- Estimate: Cot’s Contracts arbitration estimate.
- Arbitration Year: Demonstrates a player’s specific point in the arbitration process (which is typically three years long, but can in some cases last four years with the most advanced service time players).
- HarmonicOne: This is a one-year contract estimate that takes the harmonic mean between a player’s harshest depreciated performance and their fullest current performance valuation.
- Maximum: This is a one-year contract estimate that uses a player’s fullest current performance valuation.
- Minimum: This is a one-year contract estimate that uses a player’s harshest past performance depreciation.
- Average Surplus: This figure weighs the average of the three contract estimates against the salary arbitration estimate, while also recognizing that a team will benefit from the player’s production both in controlling the production contractually and receiving the production on the field. [Average of HarmonicOne / Maximum / Minimum] – [Arbitration Estimate] + [Average of HarmonicOne / Maximum / Minimum], or, [Scarcity – Contract + Production].
- OFP: This is the historical equivalent Overall Future Potential grade that relates to the player’s Average Surplus (more here). Essentially, this estimates the type of prospect the Brewers might expect in return if another team values each player in a similar manner.
|Player||Position||Estimate ($M)||Arbitration Year||HarmonicOne||Maximum||Minimum||Average Surplus||OFP|
This table should demonstrate several important roster decisions:
- First, it is clear that there are several Brewers players that do not have Wins Above Replacement (WARP) histories that match their value. This is especially true in the case of Hernan Perez, whose scarce defensive flexibility is probably worth significantly more than WARP estimates, and Erik Kratz, whose glove-first profile at catcher could be crucial to helping Brewers pitchers without phenomenal stuff “play up” in terms of production. Corey Knebel is obviously valued much higher than WARP based on his stuff and high leverage relief profile. So, this surplus value model is not definitive, it should only be viewed as a starting point.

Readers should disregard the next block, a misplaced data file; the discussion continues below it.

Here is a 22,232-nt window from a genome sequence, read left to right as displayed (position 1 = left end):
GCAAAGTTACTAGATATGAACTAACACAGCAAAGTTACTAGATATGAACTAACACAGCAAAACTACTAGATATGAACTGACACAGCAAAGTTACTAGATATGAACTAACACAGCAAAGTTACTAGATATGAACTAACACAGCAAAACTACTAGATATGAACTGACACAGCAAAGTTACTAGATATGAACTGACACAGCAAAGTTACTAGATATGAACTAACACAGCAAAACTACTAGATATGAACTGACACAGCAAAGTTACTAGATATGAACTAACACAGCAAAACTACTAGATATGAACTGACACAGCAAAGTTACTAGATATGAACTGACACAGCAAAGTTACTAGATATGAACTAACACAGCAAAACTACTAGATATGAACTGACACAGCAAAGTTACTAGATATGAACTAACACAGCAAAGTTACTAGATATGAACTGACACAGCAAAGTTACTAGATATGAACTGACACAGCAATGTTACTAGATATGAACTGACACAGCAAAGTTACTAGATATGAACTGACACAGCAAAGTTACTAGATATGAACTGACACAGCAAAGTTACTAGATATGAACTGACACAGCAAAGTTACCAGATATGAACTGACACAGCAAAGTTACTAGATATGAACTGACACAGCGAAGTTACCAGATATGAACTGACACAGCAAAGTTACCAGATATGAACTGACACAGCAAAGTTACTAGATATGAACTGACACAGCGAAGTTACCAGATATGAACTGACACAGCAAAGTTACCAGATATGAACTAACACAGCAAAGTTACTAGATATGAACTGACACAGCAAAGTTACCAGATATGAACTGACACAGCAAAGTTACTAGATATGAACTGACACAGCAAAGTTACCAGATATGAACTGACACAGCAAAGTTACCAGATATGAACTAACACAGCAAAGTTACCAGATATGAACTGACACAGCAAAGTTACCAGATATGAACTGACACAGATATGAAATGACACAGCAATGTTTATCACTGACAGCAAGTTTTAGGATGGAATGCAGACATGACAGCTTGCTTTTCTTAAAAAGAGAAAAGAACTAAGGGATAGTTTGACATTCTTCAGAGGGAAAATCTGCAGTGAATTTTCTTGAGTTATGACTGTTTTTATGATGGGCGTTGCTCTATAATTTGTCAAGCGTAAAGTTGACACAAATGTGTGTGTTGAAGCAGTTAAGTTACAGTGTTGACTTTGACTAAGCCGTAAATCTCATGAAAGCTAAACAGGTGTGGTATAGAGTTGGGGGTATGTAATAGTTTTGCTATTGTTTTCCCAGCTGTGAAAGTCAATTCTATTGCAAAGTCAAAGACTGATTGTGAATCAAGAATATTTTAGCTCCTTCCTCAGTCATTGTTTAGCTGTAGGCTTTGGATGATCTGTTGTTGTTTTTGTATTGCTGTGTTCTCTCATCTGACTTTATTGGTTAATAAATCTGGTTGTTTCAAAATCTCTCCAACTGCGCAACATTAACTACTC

- Players like Domingo Santana and Zach Davies have unclear production roles and unclear trade value. This probably explains why Santana was not traded last offseason, despite fans’ perception of a “clear” need for starting pitching and Santana’s “odd man out” status in a packed outfield; but other clubs probably do not value Santana beyond surrendering a rotation depth / organizational depth arm, and it is understandable why the Brewers would not accept that. It’s likely players like Santana and Davies “play out” their roles in Milwaukee, rather than being subjects of trade.
- Stephen Vogt is obviously not under contract any longer, but I included Vogt for two reasons. First, including Vogt’s Surplus estimate should show the type of range of contract that may be released by the Brewers. Second, Vogt’s estimate is included above to gauge what a potential contract value might be in case he is retained in some other manner (such as a minor league deal with an MLB guaranteed rate). A $1.4 million investment in Vogt, for example, would provide ample surplus value for the Brewers retaining the veteran within the organization.